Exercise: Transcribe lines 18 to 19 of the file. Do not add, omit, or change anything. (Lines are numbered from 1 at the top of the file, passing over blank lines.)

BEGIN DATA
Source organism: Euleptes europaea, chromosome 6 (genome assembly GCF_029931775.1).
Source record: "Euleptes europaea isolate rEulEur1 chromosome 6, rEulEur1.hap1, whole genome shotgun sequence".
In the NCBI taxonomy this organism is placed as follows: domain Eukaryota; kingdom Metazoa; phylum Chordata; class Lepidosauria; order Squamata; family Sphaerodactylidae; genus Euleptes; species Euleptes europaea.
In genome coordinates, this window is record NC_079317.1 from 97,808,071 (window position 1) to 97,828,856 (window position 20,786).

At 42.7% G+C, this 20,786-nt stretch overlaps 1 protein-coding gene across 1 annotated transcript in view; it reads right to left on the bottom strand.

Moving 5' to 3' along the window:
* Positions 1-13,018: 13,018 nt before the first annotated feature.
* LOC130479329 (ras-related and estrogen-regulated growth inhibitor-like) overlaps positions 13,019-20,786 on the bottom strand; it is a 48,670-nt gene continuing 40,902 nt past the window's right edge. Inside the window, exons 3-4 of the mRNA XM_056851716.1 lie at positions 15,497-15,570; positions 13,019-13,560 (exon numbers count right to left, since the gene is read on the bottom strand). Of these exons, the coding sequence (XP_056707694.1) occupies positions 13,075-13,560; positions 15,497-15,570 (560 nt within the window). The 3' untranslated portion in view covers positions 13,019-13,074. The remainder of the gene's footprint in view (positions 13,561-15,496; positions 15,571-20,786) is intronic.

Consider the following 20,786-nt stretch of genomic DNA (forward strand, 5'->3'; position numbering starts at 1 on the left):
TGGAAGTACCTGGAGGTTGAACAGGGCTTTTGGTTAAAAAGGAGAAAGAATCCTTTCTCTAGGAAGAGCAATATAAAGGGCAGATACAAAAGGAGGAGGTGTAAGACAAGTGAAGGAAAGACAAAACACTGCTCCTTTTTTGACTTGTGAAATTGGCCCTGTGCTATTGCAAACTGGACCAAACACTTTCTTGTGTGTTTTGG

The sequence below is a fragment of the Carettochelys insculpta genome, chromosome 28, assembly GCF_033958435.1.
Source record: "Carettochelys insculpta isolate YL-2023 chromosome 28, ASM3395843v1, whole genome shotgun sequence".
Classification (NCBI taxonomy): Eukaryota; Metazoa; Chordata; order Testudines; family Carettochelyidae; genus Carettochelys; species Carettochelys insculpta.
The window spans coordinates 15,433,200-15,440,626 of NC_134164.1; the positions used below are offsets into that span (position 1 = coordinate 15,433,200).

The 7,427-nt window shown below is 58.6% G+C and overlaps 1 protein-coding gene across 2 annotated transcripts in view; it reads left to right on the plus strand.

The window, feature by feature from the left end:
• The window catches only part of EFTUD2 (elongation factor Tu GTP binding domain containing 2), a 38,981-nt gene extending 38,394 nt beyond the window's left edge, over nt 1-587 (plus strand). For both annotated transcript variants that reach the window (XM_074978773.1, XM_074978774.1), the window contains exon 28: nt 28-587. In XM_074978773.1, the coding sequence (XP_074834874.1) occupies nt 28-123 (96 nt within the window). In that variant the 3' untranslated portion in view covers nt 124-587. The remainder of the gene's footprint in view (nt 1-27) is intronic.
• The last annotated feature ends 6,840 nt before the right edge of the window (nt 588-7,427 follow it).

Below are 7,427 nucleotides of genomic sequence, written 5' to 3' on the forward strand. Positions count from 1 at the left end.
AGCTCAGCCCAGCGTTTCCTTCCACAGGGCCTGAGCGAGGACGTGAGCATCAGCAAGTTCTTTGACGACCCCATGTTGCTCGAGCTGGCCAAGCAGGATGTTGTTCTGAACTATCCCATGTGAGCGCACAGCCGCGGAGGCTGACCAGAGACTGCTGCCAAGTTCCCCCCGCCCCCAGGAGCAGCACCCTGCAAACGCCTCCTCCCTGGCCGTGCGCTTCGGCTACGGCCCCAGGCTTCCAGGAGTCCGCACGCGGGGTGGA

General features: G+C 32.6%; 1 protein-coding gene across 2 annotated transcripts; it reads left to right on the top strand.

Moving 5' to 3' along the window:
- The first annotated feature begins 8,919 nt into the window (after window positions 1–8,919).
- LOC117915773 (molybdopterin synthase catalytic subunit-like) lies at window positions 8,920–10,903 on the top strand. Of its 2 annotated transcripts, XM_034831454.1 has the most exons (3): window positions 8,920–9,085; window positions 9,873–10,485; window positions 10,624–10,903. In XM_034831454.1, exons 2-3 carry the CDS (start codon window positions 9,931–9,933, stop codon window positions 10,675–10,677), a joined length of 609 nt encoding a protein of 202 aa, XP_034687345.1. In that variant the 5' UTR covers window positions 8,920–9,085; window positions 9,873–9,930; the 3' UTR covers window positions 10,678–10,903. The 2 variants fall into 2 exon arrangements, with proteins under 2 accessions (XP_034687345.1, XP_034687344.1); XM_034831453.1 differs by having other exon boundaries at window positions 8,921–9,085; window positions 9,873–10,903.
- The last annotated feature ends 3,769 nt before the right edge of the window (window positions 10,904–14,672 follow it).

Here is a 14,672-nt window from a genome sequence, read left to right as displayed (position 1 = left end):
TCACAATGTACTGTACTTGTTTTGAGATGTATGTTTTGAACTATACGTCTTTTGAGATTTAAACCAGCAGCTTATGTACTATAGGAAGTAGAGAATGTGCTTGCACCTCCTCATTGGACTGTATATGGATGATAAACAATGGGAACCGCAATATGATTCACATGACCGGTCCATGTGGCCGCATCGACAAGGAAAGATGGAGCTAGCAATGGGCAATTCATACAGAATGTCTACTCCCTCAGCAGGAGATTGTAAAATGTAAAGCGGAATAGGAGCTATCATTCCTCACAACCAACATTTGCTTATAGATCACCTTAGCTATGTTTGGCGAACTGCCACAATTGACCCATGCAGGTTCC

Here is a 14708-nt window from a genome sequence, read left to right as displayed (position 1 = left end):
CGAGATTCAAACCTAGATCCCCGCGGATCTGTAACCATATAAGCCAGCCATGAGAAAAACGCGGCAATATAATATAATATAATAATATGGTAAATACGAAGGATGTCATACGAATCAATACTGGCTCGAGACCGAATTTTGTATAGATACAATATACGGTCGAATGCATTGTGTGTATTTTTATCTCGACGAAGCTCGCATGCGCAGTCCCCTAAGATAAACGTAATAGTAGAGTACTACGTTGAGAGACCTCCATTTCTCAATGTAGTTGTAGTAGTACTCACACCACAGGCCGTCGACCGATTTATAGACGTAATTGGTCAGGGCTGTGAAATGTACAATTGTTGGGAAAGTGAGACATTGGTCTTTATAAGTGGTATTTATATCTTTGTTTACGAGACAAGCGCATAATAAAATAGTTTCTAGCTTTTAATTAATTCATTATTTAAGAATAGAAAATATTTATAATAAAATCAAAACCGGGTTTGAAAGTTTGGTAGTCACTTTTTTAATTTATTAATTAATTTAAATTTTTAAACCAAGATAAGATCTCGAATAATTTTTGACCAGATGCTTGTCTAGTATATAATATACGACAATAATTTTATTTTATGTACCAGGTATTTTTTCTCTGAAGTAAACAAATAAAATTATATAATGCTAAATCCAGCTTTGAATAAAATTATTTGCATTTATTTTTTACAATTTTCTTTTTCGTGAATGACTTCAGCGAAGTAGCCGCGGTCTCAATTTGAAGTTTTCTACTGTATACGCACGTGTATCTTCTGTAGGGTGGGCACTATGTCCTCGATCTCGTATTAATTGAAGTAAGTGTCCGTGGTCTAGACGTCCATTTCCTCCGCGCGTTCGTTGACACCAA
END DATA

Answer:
• The last annotated feature ends 6,840 nt before the right edge of the window (nt 588-7,427 follow it).

Below are 7,427 nucleotides of genomic sequence, written 5' to 3' on the forward strand. Positions count from 1 at the left end.